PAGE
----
This evening, my Poetry Workshop at the University of Northern Iowa had the pleasure of Skyping with the poet Michael Spence, whose 2014 collection The Bus Driver’s Threnody we are reading for class. In the course of that insightful and invaluable conversation, I brought up Mike’s poem “The Spine,” from his first poetry collection The Spine. When I looked for this poem online to show it to the students, I discovered it’s not available in cyberspace. So, with Mike’s permission, I proudly present that poem to the blogosphere.
I have a personal relationship with this particular poem because it was, for me, life-changing with regard to my writing of verse. I was an MFA student at Indiana University in 1987 when I found The Spine on a new-book rack in the IU library. I distinctly recall how this poem stunned me, with its bravura off-rhymes—icthyosaur/water, reptile/opals—and its off-kilter dimeter. This poem opened up a new vista for me. I had a moment akin to Elizabeth Bishop’s “In the Waiting Room,” the library stacks spinning a bit as I stood, leaning on a shelf, reading “The Spine.”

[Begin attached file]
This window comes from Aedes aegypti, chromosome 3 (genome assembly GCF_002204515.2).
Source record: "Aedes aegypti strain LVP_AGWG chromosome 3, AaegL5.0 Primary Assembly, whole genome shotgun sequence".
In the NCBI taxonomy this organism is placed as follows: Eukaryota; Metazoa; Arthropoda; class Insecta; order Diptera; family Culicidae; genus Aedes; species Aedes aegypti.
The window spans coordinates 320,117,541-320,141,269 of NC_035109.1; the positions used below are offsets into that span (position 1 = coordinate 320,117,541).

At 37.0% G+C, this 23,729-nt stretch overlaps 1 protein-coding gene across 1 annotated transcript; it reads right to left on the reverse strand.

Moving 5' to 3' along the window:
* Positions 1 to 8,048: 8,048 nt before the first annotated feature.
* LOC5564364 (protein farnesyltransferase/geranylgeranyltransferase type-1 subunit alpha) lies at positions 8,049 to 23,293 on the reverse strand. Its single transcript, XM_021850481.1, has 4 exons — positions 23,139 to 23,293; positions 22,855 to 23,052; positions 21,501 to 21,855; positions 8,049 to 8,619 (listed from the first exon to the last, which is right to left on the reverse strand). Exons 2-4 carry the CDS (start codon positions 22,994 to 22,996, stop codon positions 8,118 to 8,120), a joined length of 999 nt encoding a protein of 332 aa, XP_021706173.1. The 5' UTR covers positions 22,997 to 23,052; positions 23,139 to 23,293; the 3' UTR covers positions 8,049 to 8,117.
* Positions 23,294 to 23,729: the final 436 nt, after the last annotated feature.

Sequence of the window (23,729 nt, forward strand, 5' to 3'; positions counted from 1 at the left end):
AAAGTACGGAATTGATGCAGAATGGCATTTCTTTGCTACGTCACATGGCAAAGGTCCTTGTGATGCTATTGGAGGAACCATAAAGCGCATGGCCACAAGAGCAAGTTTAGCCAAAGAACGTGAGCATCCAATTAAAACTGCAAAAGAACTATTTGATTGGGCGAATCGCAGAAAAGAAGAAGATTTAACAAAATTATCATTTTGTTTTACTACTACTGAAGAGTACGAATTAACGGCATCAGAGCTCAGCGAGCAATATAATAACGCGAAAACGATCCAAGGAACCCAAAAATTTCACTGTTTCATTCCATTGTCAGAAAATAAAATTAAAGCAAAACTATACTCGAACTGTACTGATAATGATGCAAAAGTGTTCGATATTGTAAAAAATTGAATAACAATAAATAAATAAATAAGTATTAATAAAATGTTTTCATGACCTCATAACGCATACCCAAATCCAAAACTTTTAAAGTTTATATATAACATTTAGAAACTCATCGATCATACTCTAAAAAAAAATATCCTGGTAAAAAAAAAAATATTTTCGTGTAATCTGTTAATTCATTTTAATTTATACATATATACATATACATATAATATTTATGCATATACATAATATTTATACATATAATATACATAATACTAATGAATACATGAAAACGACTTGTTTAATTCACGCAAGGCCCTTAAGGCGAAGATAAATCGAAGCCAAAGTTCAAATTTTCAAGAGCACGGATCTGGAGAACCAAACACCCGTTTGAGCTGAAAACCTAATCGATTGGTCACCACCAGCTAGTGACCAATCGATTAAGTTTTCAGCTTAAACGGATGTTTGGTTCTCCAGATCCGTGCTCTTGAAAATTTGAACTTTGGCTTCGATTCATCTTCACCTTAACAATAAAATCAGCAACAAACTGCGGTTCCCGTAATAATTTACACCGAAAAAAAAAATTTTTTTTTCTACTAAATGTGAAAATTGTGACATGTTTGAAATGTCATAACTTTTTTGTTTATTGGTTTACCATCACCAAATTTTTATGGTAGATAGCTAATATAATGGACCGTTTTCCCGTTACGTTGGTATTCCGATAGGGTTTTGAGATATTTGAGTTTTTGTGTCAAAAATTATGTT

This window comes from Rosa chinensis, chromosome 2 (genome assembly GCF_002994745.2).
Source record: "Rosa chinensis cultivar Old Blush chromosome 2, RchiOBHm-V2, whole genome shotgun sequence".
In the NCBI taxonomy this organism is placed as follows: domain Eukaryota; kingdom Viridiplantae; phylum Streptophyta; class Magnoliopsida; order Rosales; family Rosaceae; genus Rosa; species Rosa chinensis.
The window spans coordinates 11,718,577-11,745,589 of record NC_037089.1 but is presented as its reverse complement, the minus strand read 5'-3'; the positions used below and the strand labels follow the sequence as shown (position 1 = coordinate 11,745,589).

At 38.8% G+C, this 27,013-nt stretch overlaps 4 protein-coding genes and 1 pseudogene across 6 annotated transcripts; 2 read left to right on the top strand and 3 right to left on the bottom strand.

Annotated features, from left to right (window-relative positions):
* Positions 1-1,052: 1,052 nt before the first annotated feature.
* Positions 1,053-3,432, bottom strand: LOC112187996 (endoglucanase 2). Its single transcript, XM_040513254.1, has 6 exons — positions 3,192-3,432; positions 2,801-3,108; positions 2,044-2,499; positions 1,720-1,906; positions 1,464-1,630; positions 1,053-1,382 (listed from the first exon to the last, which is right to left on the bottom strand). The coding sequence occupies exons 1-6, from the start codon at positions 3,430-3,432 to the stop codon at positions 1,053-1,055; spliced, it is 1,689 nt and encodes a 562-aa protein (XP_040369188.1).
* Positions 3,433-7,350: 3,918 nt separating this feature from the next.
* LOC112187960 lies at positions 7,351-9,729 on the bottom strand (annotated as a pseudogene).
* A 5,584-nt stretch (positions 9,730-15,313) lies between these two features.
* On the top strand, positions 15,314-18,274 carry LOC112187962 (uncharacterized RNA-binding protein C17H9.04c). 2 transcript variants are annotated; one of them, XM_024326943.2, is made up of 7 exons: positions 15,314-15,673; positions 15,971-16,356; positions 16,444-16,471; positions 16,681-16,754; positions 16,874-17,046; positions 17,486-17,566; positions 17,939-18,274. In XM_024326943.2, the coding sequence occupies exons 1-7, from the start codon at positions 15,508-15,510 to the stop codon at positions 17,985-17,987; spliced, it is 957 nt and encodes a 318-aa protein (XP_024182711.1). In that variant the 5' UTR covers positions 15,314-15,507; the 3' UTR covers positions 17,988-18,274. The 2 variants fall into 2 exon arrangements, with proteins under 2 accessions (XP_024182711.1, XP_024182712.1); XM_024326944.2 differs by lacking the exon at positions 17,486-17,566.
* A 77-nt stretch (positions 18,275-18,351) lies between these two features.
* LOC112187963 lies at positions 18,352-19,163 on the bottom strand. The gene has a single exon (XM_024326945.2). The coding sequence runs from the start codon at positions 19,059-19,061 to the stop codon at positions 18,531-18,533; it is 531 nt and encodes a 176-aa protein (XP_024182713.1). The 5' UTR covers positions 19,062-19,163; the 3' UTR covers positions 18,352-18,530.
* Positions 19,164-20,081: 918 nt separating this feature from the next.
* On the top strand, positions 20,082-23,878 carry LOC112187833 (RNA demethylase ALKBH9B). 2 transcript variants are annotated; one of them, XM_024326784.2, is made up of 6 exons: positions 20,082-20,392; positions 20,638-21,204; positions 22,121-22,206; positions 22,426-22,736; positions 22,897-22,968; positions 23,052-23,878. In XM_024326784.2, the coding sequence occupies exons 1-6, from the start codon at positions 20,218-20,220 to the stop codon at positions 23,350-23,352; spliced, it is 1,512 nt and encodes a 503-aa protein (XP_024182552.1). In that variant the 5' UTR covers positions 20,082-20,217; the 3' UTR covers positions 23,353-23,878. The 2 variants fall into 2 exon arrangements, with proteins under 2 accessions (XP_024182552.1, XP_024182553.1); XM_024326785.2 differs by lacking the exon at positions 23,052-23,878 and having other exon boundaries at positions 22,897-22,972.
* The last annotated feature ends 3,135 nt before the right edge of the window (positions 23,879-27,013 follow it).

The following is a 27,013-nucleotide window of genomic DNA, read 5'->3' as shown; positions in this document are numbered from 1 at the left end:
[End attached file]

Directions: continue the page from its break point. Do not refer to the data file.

This was during the “poetry wars” of the ’80s, when the New Formalists were bucking the Free Verse establishment and being called Reaganites. I was personally beleaguered, as an emerging neoformalist myself, in a workshop with classmates who reviled work in rhyme and meter. And it was Mike, on paper, who taught me how to write a poem that was tightly formalist but read like free verse to those who expected free verse. I learned from Mike's poems how to be a tightrope walker—and he’s a master, a damn good one. He can slant rhyme and craft meter like a tenor-sax jazz artist, syncopating silence and staccato sequences.
I hope you’ll check out Michael Spence’s work. The Spine, published by Purdue University Press almost 30 years ago, is still in print. His new collection, The Bus Driver’s Threnody, is a tour-de-force collection of poems about driving a city bus in Seattle. Other books include Crush Depth, a father-son book that includes poems on life in the US Navy, and Adam Chooses, about which Mark Jarman wrote, these “poems, often cunning experiments in traditional form, dramatize the way experience leads to knowledge.”
Michael Spence is the real deal, friends. You’ll enjoy his poetry, I guarantee.
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Ingat, everyone. ヅ
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